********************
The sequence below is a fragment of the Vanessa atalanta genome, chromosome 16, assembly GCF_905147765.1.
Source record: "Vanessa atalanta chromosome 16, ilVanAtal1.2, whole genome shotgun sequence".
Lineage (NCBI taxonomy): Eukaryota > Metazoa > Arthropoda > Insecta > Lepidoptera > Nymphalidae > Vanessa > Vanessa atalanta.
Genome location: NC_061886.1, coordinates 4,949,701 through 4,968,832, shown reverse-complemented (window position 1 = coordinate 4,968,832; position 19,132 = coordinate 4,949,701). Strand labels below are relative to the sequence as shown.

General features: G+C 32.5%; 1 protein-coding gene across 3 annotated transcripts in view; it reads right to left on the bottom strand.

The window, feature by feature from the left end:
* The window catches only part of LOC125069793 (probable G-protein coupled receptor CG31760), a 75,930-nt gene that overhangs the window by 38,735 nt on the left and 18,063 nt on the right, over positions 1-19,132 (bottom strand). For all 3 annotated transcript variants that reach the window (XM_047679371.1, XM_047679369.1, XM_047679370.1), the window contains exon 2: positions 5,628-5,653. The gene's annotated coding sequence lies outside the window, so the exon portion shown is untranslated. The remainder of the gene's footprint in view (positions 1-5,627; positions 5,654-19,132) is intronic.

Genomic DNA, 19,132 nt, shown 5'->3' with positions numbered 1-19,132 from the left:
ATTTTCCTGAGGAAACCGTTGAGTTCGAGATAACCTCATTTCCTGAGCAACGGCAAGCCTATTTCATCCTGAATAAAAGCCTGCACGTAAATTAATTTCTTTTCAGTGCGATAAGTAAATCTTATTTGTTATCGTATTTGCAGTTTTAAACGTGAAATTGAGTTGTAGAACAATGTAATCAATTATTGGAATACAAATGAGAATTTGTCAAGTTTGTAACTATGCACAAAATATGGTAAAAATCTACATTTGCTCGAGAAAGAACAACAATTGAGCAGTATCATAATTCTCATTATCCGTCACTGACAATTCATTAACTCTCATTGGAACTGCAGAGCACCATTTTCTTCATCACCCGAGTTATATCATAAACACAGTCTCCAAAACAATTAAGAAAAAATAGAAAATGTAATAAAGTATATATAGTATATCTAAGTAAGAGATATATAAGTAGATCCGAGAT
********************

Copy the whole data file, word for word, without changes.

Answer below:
The sequence below is a fragment of the Vanessa atalanta genome, chromosome 16, assembly GCF_905147765.1.
Source record: "Vanessa atalanta chromosome 16, ilVanAtal1.2, whole genome shotgun sequence".
Lineage (NCBI taxonomy): Eukaryota > Metazoa > Arthropoda > Insecta > Lepidoptera > Nymphalidae > Vanessa > Vanessa atalanta.
Genome location: NC_061886.1, coordinates 4,949,701 through 4,968,832, shown reverse-complemented (window position 1 = coordinate 4,968,832; position 19,132 = coordinate 4,949,701). Strand labels below are relative to the sequence as shown.

General features: G+C 32.5%; 1 protein-coding gene across 3 annotated transcripts in view; it reads right to left on the bottom strand.

The window, feature by feature from the left end:
* The window catches only part of LOC125069793 (probable G-protein coupled receptor CG31760), a 75,930-nt gene that overhangs the window by 38,735 nt on the left and 18,063 nt on the right, over positions 1-19,132 (bottom strand). For all 3 annotated transcript variants that reach the window (XM_047679371.1, XM_047679369.1, XM_047679370.1), the window contains exon 2: positions 5,628-5,653. The gene's annotated coding sequence lies outside the window, so the exon portion shown is untranslated. The remainder of the gene's footprint in view (positions 1-5,627; positions 5,654-19,132) is intronic.

Genomic DNA, 19,132 nt, shown 5'->3' with positions numbered 1-19,132 from the left:
ATTTTCCTGAGGAAACCGTTGAGTTCGAGATAACCTCATTTCCTGAGCAACGGCAAGCCTATTTCATCCTGAATAAAAGCCTGCACGTAAATTAATTTCTTTTCAGTGCGATAAGTAAATCTTATTTGTTATCGTATTTGCAGTTTTAAACGTGAAATTGAGTTGTAGAACAATGTAATCAATTATTGGAATACAAATGAGAATTTGTCAAGTTTGTAACTATGCACAAAATATGGTAAAAATCTACATTTGCTCGAGAAAGAACAACAATTGAGCAGTATCATAATTCTCATTATCCGTCACTGACAATTCATTAACTCTCATTGGAACTGCAGAGCACCATTTTCTTCATCACCCGAGTTATATCATAAACACAGTCTCCAAAACAATTAAGAAAAAATAGAAAATGTAATAAAGTATATATAGTATATCTAAGTAAGAGATATATAAGTAGATCCGAGAT